That’s my next question. What went into finding the right mix of tunes for the album?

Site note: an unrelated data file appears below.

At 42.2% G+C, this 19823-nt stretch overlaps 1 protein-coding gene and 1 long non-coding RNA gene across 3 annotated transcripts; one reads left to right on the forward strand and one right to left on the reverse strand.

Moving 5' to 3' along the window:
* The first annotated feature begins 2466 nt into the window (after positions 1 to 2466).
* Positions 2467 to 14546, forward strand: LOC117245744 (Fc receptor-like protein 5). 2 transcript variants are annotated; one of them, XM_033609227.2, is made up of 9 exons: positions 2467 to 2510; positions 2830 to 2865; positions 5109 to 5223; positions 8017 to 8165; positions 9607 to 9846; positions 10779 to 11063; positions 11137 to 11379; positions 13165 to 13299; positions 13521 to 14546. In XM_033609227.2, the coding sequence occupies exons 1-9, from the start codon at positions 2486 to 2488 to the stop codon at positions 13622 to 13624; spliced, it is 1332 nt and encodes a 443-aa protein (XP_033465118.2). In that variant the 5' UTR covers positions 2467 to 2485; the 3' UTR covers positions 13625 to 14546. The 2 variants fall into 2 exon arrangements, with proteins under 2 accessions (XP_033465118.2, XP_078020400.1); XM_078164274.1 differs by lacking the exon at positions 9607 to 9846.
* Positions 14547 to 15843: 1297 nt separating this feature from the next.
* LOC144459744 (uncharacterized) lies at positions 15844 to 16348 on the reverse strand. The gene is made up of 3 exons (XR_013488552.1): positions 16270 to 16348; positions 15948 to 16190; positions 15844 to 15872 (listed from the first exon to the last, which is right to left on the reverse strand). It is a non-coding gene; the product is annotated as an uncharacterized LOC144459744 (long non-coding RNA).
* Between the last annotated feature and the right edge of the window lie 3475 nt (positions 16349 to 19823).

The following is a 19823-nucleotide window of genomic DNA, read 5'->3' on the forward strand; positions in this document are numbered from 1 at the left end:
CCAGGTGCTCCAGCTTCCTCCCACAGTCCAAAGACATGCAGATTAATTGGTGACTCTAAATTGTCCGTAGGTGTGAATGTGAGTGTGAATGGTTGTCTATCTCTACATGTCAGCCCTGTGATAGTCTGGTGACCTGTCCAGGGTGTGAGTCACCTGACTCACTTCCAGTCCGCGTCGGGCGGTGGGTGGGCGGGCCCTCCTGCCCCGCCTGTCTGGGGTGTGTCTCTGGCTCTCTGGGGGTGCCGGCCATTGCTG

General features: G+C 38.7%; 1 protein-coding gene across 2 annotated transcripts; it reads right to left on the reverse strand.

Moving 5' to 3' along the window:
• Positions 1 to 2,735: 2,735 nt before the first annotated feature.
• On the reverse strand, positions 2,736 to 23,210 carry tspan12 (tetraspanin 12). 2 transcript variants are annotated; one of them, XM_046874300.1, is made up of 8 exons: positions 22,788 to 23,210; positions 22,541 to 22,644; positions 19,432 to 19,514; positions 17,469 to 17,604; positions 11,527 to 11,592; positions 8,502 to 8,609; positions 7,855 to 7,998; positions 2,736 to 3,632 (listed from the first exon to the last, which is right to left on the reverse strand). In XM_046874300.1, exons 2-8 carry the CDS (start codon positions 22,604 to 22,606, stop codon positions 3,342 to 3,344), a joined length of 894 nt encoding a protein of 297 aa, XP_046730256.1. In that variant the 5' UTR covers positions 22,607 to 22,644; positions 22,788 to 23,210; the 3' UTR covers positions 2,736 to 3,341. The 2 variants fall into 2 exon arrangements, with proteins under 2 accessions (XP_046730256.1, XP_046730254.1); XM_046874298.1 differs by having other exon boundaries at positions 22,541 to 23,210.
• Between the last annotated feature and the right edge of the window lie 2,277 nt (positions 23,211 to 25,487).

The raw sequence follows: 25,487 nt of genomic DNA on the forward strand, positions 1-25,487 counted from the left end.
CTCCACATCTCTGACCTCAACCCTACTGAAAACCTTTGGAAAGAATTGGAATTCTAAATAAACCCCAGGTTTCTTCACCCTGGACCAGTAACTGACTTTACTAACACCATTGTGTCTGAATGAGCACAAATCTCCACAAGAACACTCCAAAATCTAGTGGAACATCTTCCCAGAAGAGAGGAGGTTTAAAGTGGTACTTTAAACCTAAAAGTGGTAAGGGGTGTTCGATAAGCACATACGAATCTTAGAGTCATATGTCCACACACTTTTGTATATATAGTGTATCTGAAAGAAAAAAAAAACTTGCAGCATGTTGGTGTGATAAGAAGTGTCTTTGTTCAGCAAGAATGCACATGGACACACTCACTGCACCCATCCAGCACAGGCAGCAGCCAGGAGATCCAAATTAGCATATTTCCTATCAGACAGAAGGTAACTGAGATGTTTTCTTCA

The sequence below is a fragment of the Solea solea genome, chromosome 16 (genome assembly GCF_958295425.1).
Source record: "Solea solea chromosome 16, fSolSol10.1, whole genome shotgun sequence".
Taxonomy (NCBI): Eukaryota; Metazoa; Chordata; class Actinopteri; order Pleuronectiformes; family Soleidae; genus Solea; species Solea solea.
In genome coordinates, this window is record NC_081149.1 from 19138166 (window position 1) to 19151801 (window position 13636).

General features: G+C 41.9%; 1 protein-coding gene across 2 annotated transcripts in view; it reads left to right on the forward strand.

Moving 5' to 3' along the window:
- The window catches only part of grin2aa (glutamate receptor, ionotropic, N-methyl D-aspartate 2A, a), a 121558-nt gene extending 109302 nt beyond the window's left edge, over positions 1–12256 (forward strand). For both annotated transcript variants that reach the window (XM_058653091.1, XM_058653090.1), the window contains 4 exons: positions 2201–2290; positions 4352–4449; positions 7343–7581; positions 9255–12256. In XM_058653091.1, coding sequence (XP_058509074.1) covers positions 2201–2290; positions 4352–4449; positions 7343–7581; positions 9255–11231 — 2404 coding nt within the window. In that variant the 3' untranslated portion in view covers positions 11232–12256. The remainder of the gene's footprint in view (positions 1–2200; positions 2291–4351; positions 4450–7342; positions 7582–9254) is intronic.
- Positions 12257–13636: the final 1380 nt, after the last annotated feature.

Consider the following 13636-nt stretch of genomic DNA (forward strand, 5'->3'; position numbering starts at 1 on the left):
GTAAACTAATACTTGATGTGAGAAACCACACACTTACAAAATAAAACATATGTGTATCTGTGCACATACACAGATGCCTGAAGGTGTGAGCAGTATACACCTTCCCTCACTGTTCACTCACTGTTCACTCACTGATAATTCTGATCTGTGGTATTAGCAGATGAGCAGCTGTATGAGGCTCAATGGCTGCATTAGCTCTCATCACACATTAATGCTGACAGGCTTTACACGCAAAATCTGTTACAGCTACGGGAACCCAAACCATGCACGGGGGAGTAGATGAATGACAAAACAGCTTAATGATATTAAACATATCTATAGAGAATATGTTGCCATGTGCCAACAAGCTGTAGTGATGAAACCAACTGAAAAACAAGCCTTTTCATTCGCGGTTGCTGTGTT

We just started reaching out to our friends. I brought the title track, “Sinister,” which came from a show I used to do called “SLAM!,” which was like a Blue Man Group or “STOMP” kind of show with trash cans and all of that. It had five drummers and a guitar. “Sinister” was one of the songs from that. I said, “You know what? I’m going to rearrange it with the guy I write it with in ‘Slam!’ and we’re going to do a demo and make a really cool drum song out of it.” That’s exactly what we did! The song that I made, “You Got Me Running,” was something I completely wrote and had on my iPad. I wrote all the melody and words when we were on tour with “Drum Wars” in 2012. I had done the demo vocals on the iPad in the room next to Vinnie when he was sleeping! [laughs] We made that one fit in heaviness-wise. Then we reached out to our friends. Vinny had some friends and I had some friends, we reached out and put some songs together. We wanted to do something from my history, which was “Riot” from Blue Murder because everywhere I go people want to hear Blue Murder! We played those songs live recently at gigs and they went over great! Then we did the “Sabbath Mash” which we had also been doing live. We made a unique section of that by putting the classical piano piece in the middle of the solo on “Paranoid.” That happened by accident! The two girls that play with us on the West Coast are Japanese sisters who are piano teachers. They are amazing! We didn’t know that and we were in the studio and they started playing! We were like, “Wow! What is that?! Let’s do that in the ‘Sabbath Mash’ on ‘Paranoid.’ We will put some cellos on it and stuff!” It made a whole different thing happen there. It was great. We tried to add our touch drumming-wise to all the stuff. We also had Craig Goldy and Chas West who had the song “Killing Floor.” We rearranged it and put it together. Craig had this song, “Future Past,” that started out as a Vinnie drum groove. That’s how it happened. We also brought Paul Shortino in. I had “Monsters and Heroes” written with King Cobra. In 2001, after Ronnie passed away, we were doing our first album for Frontiers. We did this song and while we were doing “Monsters and Heroes,” Paul said, “I want to write this song about Ronnie.” I said, “Well, if you’re going to do that, let’s not put it on the album. Let’s give it to Wendy [Dio].” They were doing different things to raise money for the Ronnie James Dio Stand Up and Shout Cancer Fund. We gave them that song to release and all of the money for the songwriting and artist royalties went to that foundation. I realized a couple of years ago that there was no way to hear that song. It wasn’t released on any platform. So, when we started doing this, I said, “Vinny, I’ve got this great song. Maybe we should do it for this because Paul used to be managed by Ronnie and Wendy. You played with Ronnie. Ronnie was my friend before you met him — I knew him from ELF. This might be a cool song to get you into. We will re-record it, remix stuff, add stuff and take away stuff. We’ll make it our own!” I played him the song and he loved the lyrics. He said, “This is great!” That was the song that got us the SPV deal! We redid it all and remixed it. What’s on that song is all the King Cobra guys, Paul Shortino and Vinnie. It’s a cast of thousands! [laughs] I was also doing some stuff with Bumblefoot, so I asked him if he would play on the “In The Night” song, which is another song where I wrote most of it on my iPad. I needed a really cool, heavy guitar player, someone people knew, to play really well on it. Then Jim Crean, our singer, rewrote some of the melodies I had. I had the chorus and he rewrote some of that as well. That’s how that song came to life and it came out great! This is how everything happened! “Brothers In Drums” was a song Vinny did with Tony Franklin and a young guitar player from Europe but they never had any vocal. When I heard it, I started hearing [sings] “Whooooa-ooo-ooo-ooo-oo-o-o, we’re brothers in drums!” I thought, “Wow! That’s pretty cool! You know what? I’m gonna write the lyrics as the story of me and Vinny!” That’s what I did! I said, “It started on 41st Street … ” and that’s where we lived in Brooklyn. Before I was playing, there was no Vinny! There was just me. Eleven years later, I hear him say that he wants to play drums and I left a drum set at home. He was really talented! I sort of nurtured over him and gave him a bunch of lessons. By the time he was 12 years old, he was great! My mother said to me, “He’s driving me crazy just like you did!” [laughs] All of those elements are in that song and it’s in our blood — we’re brothers in drums!